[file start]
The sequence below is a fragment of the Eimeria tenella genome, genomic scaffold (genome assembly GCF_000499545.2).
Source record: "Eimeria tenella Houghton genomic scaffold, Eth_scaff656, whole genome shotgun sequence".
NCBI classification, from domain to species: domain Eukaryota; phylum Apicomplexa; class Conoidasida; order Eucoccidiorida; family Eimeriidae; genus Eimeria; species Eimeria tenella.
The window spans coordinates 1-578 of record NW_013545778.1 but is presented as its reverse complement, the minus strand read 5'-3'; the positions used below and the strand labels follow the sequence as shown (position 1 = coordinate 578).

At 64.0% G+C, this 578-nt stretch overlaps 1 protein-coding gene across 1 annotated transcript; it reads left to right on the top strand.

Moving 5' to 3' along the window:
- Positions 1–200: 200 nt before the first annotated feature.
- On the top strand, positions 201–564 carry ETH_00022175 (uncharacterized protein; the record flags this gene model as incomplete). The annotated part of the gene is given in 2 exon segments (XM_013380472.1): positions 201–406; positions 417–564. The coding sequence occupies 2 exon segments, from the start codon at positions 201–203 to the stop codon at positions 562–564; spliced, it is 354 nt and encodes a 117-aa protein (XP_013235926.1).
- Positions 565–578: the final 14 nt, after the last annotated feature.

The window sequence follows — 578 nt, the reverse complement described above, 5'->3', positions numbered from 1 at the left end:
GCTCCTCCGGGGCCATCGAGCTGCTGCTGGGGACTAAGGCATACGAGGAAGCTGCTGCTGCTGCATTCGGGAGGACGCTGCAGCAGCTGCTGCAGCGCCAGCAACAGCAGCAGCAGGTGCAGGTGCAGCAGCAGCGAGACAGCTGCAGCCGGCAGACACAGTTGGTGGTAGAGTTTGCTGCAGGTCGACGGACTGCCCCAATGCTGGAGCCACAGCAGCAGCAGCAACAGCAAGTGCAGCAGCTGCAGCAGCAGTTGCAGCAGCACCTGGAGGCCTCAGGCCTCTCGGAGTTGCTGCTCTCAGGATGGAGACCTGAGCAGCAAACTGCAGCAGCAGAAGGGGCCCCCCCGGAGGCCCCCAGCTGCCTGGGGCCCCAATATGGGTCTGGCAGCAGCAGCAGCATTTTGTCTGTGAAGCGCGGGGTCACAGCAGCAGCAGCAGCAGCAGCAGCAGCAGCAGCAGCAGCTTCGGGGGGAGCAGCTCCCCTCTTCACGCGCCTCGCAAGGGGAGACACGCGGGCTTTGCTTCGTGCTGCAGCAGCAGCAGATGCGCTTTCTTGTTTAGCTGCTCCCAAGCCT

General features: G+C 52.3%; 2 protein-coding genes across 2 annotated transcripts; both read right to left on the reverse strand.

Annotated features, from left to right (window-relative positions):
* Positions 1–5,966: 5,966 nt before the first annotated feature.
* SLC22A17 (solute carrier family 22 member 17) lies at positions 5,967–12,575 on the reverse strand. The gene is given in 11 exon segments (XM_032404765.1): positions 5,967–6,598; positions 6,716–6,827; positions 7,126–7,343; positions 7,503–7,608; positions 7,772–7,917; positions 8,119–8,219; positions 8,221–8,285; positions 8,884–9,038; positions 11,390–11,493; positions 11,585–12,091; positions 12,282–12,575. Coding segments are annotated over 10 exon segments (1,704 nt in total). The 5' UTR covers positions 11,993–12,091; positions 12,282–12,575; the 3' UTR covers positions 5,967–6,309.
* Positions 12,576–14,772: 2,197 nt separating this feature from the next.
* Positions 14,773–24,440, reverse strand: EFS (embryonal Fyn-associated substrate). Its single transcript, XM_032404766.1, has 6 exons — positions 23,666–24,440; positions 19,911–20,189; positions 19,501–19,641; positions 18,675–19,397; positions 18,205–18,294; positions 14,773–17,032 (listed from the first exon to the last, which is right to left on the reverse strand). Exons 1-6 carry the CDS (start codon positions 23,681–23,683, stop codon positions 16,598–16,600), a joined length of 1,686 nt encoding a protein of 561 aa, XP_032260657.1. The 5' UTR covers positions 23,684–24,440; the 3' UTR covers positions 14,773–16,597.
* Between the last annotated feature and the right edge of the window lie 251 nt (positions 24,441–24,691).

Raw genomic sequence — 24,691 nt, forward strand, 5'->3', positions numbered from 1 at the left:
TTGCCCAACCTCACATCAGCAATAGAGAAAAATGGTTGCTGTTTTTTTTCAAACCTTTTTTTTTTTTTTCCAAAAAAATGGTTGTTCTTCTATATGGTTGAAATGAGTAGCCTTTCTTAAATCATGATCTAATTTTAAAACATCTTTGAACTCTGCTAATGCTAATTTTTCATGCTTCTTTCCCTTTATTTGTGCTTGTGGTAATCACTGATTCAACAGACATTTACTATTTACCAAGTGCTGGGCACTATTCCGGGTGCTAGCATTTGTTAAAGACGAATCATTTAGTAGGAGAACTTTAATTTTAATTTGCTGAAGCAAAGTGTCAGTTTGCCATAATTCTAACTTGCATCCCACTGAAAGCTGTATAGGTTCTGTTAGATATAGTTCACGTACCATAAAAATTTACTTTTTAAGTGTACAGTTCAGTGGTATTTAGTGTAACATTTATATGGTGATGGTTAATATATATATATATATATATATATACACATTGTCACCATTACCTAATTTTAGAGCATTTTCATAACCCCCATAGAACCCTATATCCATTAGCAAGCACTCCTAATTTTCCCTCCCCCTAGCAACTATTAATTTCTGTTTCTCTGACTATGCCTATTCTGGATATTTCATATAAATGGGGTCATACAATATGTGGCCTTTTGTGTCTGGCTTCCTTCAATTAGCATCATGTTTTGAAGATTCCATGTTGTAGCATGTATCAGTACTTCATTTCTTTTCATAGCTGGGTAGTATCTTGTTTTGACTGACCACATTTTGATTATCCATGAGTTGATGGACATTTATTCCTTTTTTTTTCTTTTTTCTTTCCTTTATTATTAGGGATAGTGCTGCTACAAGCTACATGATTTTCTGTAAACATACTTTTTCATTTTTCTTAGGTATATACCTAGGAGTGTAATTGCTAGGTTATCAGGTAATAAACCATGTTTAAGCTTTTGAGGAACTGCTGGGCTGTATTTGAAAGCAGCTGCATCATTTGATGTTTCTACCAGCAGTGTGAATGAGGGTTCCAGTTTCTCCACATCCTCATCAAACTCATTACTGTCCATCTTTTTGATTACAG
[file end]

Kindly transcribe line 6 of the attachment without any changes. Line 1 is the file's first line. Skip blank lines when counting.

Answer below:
Moving 5' to 3' along the window: